Health costs and benefits of ddt use in malaria control and prevention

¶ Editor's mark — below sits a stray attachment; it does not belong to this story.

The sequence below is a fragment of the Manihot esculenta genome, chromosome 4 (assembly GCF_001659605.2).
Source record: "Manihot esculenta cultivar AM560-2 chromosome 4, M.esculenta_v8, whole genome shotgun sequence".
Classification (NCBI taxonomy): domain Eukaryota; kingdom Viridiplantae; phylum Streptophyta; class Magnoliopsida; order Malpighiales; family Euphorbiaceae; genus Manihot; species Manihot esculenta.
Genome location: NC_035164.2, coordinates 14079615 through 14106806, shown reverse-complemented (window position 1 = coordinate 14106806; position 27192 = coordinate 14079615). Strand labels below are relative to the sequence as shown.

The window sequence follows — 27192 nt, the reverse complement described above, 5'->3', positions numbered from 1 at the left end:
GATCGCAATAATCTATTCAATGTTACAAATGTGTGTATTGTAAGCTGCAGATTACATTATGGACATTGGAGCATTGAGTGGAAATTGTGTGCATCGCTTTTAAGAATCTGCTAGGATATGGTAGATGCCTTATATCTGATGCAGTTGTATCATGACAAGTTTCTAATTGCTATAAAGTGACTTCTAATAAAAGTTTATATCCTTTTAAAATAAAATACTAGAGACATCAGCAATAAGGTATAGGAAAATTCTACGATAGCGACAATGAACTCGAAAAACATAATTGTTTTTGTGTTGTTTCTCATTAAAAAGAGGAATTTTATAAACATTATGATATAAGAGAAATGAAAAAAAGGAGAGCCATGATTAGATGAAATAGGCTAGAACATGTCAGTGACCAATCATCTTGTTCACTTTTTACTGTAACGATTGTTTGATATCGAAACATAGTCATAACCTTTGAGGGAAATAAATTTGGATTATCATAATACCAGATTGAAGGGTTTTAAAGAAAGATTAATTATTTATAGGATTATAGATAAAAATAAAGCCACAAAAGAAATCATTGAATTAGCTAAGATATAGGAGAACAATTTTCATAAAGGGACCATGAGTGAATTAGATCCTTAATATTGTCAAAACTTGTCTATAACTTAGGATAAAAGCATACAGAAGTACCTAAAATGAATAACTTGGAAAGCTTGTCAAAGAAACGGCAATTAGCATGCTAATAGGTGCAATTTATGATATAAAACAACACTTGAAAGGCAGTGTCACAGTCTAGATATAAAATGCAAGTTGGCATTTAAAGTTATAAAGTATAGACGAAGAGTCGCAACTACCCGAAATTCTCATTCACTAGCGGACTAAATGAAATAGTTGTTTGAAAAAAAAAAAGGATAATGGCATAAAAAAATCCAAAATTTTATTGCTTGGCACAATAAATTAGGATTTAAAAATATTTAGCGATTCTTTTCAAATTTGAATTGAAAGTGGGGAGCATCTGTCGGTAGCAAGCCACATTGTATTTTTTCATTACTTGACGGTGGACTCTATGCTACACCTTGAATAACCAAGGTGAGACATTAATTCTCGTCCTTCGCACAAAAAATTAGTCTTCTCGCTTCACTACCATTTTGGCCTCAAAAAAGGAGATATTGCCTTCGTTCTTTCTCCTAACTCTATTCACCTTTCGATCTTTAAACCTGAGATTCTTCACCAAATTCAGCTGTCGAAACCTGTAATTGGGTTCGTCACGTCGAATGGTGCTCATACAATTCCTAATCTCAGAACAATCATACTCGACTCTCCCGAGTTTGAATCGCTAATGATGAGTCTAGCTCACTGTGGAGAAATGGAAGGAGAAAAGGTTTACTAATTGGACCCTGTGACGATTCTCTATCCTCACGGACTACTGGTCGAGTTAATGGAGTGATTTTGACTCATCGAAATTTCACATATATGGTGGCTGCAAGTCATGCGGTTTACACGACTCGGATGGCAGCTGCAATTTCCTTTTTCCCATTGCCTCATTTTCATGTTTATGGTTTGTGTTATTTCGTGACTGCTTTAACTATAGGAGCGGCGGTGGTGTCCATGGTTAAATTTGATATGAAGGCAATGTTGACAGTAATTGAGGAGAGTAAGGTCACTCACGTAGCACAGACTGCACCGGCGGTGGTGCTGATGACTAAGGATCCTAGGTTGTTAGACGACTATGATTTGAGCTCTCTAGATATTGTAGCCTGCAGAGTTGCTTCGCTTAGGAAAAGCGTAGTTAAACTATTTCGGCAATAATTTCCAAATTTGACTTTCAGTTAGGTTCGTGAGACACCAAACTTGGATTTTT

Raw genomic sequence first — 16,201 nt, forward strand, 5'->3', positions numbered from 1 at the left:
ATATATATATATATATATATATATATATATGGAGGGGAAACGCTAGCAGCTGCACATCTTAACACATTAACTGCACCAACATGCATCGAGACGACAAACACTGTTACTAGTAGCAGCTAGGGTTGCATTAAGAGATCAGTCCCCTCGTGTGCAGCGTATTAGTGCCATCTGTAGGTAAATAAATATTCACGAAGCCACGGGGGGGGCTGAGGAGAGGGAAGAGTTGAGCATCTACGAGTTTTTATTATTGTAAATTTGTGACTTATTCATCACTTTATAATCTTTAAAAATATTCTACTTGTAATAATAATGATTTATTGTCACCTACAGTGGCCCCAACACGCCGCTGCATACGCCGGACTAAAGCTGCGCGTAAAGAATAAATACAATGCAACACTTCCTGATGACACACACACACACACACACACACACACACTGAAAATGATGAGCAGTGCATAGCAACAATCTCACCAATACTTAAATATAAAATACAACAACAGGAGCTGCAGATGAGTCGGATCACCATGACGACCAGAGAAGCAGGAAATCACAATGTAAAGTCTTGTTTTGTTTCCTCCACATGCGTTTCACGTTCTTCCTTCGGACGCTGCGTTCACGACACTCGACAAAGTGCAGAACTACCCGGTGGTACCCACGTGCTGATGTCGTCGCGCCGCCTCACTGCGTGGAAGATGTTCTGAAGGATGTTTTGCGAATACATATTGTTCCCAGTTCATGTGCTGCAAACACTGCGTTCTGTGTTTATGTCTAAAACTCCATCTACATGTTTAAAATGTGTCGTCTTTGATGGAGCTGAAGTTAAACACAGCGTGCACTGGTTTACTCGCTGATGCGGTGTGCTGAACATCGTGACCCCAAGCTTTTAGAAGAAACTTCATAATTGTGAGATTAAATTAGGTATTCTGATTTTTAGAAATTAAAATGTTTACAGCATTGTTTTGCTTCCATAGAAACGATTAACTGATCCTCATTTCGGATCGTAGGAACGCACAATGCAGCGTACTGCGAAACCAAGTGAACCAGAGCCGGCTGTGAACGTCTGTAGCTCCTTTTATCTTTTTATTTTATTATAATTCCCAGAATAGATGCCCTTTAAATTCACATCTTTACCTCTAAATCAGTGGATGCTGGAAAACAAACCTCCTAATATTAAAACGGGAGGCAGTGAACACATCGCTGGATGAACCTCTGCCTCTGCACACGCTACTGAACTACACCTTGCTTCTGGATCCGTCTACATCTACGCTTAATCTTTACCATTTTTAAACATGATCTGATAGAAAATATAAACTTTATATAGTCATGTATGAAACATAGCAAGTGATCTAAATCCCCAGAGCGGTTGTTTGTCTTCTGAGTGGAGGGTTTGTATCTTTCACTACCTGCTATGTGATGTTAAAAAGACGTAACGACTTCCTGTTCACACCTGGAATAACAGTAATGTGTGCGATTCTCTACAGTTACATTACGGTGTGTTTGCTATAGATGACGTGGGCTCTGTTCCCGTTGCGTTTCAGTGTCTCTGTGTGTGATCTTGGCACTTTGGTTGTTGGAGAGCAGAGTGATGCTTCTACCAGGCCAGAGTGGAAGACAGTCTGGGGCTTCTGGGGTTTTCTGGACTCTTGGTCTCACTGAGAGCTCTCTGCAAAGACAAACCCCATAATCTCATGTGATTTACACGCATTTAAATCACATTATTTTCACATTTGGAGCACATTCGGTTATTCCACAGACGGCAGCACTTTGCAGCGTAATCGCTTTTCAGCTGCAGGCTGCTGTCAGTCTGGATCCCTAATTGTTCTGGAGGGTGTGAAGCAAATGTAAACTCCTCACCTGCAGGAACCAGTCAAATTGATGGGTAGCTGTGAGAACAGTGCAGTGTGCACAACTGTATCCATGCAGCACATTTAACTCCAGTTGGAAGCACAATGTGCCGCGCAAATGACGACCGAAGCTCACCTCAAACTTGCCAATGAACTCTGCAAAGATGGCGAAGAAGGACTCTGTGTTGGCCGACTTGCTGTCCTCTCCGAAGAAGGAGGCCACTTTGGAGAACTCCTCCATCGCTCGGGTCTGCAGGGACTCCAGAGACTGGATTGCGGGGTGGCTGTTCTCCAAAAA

The Millennium Development Goal of achieving near-zero malaria deaths by 2015 has led to a re-examination of wider use of DDT (dichloro-diphenyl-trichloro-ethane) in indoor residual spraying as a prevention tool in many countries. However, the use of DDT raises concerns of potential harm to the environment and human health, mainly because of the persistent and bio-accumulative nature of DDT and its potential to magnify through the food chain. This paper quantifies the adverse effects of DDT on human health based on treatment costs and indirect costs caused by illnesses and death in countries that use or are expected to re-introduce DDT in their disease vector control programs. At the global level where the total population exposed to DDT is estimated around 1.25 billion, the findings indicate that while the use of DDT can lead to a significant reduction in the estimated $69 billion in 2010 U.S. dollars economic loss caused by malaria, it can also add more than $28 billion a year in costs from the resulting adverse health effects. At the country level, the results suggest that Sub-Saharan African countries with high malaria incidence rates are likely to see relatively larger net benefits from the use of DDT in malaria control. The net health benefits of reintroducing DDT in malaria control programs could be better understood by weighing the costs and benefits of DDT use based on a country's circumstances.
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